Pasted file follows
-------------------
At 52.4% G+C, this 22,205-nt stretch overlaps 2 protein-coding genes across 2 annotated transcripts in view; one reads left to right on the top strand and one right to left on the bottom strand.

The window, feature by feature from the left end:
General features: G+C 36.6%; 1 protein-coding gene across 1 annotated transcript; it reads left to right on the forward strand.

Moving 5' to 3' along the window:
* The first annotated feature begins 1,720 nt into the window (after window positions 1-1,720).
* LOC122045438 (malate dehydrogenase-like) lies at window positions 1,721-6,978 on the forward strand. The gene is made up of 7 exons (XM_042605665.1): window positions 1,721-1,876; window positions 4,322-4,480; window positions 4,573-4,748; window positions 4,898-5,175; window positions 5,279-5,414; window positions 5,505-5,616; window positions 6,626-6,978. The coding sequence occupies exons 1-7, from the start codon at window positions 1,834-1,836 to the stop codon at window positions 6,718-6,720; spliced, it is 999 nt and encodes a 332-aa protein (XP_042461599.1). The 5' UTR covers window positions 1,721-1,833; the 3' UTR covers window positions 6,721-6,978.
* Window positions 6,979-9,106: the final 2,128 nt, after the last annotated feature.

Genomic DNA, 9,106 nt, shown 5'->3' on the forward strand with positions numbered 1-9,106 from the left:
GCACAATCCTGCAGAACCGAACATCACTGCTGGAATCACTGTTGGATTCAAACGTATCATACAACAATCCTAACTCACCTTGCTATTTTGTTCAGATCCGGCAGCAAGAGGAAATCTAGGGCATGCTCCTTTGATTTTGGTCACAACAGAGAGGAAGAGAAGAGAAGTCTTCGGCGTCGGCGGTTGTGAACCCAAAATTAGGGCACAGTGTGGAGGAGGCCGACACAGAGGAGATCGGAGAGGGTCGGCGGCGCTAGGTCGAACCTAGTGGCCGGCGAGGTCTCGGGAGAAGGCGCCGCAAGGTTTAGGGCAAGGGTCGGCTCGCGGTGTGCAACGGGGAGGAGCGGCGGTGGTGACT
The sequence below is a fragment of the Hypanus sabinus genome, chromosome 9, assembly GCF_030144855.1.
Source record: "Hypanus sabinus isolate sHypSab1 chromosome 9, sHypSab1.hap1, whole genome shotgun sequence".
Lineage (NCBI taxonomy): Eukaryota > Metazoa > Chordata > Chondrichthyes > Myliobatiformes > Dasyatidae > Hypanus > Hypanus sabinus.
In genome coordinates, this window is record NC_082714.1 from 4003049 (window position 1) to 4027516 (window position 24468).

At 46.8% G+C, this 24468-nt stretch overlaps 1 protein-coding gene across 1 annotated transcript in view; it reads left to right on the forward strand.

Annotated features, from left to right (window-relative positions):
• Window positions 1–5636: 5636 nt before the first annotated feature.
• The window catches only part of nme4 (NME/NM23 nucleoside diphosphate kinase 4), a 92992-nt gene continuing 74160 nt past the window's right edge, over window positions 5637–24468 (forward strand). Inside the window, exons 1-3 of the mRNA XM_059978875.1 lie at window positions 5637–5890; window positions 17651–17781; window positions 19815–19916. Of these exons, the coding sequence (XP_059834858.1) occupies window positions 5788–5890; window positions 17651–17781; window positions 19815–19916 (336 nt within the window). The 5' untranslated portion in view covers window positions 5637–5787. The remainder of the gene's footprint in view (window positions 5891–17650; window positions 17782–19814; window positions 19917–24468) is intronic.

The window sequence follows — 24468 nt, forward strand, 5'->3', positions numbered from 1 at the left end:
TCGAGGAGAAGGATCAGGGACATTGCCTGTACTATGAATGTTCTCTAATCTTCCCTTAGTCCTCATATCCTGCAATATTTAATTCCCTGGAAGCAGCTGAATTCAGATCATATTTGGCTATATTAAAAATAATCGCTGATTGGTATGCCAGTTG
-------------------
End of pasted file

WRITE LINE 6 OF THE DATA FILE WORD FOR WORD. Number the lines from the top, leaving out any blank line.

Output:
* LOC122045438 (malate dehydrogenase-like) lies at window positions 1,721-6,978 on the forward strand. The gene is made up of 7 exons (XM_042605665.1): window positions 1,721-1,876; window positions 4,322-4,480; window positions 4,573-4,748; window positions 4,898-5,175; window positions 5,279-5,414; window positions 5,505-5,616; window positions 6,626-6,978. The coding sequence occupies exons 1-7, from the start codon at window positions 1,834-1,836 to the stop codon at window positions 6,718-6,720; spliced, it is 999 nt and encodes a 332-aa protein (XP_042461599.1). The 5' UTR covers window positions 1,721-1,833; the 3' UTR covers window positions 6,721-6,978.